CA research in the north eastern Free State
ROBERT STEYNBERG, senior agronomist, VKB and HENDRIK SMITH, CA facilitator, Grain SA
Grain SA initiated a conservation agriculture (CA) research project in the Vrede area with producer collaboration from the Ascent Study Group. Other role-players such as VKB, ARC and Vermi Solutions also got involved to assist with different technical aspects of the project, which were started during the planting season of 2015/2016. The project is funded by the Maize Trust.
The producers decided that demonstrative type of trials would suit them best. Strip trials were thus planted by a few producers who used different tillage practices on their various farms. The focus was on maize, but soybeans were also planted.
Plant density (which is here used as a function of plant population and row width) was identified as one of the key crop production elements to be investigated. Maize row widths that were investigated on different farms consisted of the following: 0,91 m, 0,76 m and 0,5 m rows.
There are various reasons for plant density to be of particular interest to CA projects such as this, the main reason being that covering of the soil and most effective use of sunlight energy and water are of utmost importance in CA systems.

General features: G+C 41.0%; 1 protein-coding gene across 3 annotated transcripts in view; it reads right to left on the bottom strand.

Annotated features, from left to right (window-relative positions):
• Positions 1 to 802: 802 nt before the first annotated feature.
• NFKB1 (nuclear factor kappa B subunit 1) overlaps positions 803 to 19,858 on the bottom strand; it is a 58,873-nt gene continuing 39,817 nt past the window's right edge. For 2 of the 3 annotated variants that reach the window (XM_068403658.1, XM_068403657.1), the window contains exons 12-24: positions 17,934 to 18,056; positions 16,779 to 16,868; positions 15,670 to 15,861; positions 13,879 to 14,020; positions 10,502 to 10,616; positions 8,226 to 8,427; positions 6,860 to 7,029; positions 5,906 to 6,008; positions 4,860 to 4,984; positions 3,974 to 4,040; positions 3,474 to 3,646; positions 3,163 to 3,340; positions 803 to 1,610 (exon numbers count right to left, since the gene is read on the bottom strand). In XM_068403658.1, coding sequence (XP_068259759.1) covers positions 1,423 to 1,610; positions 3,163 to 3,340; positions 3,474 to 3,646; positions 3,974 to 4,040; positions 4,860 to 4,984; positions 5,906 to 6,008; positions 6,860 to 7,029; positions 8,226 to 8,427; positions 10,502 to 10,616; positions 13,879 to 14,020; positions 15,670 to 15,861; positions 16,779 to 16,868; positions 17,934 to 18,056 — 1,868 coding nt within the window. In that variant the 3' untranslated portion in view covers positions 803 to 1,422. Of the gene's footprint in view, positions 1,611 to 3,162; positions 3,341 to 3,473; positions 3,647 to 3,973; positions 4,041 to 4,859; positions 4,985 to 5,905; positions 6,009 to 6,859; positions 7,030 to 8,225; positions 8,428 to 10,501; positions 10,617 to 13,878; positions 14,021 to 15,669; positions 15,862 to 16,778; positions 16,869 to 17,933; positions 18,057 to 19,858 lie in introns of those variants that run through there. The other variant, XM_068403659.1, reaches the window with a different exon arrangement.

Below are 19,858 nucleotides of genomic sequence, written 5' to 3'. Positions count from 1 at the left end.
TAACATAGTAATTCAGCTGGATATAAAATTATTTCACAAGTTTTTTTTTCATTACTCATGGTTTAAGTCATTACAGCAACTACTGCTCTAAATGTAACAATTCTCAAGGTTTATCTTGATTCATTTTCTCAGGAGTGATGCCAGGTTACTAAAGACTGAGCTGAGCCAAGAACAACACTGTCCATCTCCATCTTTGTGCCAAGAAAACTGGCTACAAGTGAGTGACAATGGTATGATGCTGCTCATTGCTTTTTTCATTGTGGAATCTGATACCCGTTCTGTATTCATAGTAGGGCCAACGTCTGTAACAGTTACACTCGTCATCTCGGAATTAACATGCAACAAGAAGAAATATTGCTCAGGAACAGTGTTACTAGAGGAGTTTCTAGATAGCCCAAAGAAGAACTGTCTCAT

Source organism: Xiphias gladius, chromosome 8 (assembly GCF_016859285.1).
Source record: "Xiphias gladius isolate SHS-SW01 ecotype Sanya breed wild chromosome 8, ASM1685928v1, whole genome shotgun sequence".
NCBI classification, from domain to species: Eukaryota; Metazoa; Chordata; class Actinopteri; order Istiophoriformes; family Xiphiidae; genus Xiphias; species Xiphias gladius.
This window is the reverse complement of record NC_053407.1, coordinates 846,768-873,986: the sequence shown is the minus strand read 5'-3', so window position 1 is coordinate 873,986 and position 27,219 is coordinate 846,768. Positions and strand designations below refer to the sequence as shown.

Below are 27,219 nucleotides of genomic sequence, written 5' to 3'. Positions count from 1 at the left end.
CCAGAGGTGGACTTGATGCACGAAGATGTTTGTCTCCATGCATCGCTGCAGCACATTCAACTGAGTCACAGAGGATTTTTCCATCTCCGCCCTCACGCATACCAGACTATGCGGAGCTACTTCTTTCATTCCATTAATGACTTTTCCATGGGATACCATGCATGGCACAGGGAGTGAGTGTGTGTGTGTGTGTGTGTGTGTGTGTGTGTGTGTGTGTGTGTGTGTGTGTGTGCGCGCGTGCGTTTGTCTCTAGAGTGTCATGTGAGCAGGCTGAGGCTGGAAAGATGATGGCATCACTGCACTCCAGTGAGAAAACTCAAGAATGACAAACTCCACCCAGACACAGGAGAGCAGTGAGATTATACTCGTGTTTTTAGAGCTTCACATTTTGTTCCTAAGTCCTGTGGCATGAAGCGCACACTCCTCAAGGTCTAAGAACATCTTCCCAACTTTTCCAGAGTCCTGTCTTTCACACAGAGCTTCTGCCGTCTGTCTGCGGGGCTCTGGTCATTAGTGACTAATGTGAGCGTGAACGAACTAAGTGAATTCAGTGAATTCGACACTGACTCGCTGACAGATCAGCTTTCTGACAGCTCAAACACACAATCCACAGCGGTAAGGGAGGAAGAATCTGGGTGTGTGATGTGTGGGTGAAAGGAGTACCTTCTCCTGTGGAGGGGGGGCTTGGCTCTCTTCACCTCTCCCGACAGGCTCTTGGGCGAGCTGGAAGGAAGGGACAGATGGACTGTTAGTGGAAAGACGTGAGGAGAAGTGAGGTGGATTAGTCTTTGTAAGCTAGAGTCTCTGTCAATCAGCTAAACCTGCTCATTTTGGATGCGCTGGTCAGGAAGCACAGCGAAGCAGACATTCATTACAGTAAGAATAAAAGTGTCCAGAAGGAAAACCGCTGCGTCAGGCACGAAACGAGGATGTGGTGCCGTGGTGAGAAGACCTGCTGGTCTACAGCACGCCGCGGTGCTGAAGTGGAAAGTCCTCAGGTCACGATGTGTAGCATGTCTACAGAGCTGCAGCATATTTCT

Conventional wisdom suggests that higher canopy cover and hence radiation interception and green water use (water loss or use through transpiration by plants) will be more effective under higher crop density conditions.
Another important consideration is the spatial distribution of roots in the soil that is affected by row width. The better the roots are spatially distributed the better the water and nutrient uptake in the entire soil profile, which is correlated to positive changes in soil health parameters due to the effect of plant roots, such as soil porosity, root channels, soil organic matter and improved soil structure.